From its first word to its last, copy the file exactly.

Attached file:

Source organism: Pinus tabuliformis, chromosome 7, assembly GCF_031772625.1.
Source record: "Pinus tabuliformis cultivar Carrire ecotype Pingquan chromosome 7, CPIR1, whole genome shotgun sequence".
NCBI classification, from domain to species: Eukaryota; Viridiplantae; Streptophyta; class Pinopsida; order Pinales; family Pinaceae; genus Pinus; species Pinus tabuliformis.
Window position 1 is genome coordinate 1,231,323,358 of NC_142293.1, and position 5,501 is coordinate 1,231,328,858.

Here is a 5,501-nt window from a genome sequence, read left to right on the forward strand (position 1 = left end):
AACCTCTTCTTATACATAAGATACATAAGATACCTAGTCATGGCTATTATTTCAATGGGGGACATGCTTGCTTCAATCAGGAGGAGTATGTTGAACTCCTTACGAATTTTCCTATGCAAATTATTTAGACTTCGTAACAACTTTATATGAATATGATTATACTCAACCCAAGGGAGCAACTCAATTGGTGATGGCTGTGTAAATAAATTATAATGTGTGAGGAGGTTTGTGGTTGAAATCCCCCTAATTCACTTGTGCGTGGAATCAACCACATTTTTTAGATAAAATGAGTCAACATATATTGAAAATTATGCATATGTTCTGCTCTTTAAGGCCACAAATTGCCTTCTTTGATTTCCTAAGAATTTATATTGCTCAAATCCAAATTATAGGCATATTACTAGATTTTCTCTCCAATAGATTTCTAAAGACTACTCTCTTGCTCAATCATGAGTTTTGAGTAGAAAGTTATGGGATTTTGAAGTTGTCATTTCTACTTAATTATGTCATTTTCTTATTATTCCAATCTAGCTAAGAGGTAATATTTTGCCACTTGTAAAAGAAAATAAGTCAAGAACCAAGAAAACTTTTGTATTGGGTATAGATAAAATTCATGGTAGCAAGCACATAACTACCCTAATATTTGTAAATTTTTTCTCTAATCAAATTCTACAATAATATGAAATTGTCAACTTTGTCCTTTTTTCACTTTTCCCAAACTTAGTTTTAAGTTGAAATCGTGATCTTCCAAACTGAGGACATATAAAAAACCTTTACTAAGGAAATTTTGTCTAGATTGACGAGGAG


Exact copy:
Source organism: Pinus tabuliformis, chromosome 7, assembly GCF_031772625.1.
Source record: "Pinus tabuliformis cultivar Carrire ecotype Pingquan chromosome 7, CPIR1, whole genome shotgun sequence".
NCBI classification, from domain to species: Eukaryota; Viridiplantae; Streptophyta; class Pinopsida; order Pinales; family Pinaceae; genus Pinus; species Pinus tabuliformis.
Window position 1 is genome coordinate 1,231,323,358 of NC_142293.1, and position 5,501 is coordinate 1,231,328,858.

Here is a 5,501-nt window from a genome sequence, read left to right on the forward strand (position 1 = left end):
AACCTCTTCTTATACATAAGATACATAAGATACCTAGTCATGGCTATTATTTCAATGGGGGACATGCTTGCTTCAATCAGGAGGAGTATGTTGAACTCCTTACGAATTTTCCTATGCAAATTATTTAGACTTCGTAACAACTTTATATGAATATGATTATACTCAACCCAAGGGAGCAACTCAATTGGTGATGGCTGTGTAAATAAATTATAATGTGTGAGGAGGTTTGTGGTTGAAATCCCCCTAATTCACTTGTGCGTGGAATCAACCACATTTTTTAGATAAAATGAGTCAACATATATTGAAAATTATGCATATGTTCTGCTCTTTAAGGCCACAAATTGCCTTCTTTGATTTCCTAAGAATTTATATTGCTCAAATCCAAATTATAGGCATATTACTAGATTTTCTCTCCAATAGATTTCTAAAGACTACTCTCTTGCTCAATCATGAGTTTTGAGTAGAAAGTTATGGGATTTTGAAGTTGTCATTTCTACTTAATTATGTCATTTTCTTATTATTCCAATCTAGCTAAGAGGTAATATTTTGCCACTTGTAAAAGAAAATAAGTCAAGAACCAAGAAAACTTTTGTATTGGGTATAGATAAAATTCATGGTAGCAAGCACATAACTACCCTAATATTTGTAAATTTTTTCTCTAATCAAATTCTACAATAATATGAAATTGTCAACTTTGTCCTTTTTTCACTTTTCCCAAACTTAGTTTTAAGTTGAAATCGTGATCTTCCAAACTGAGGACATATAAAAAACCTTTACTAAGGAAATTTTGTCTAGATTGACGAGGAG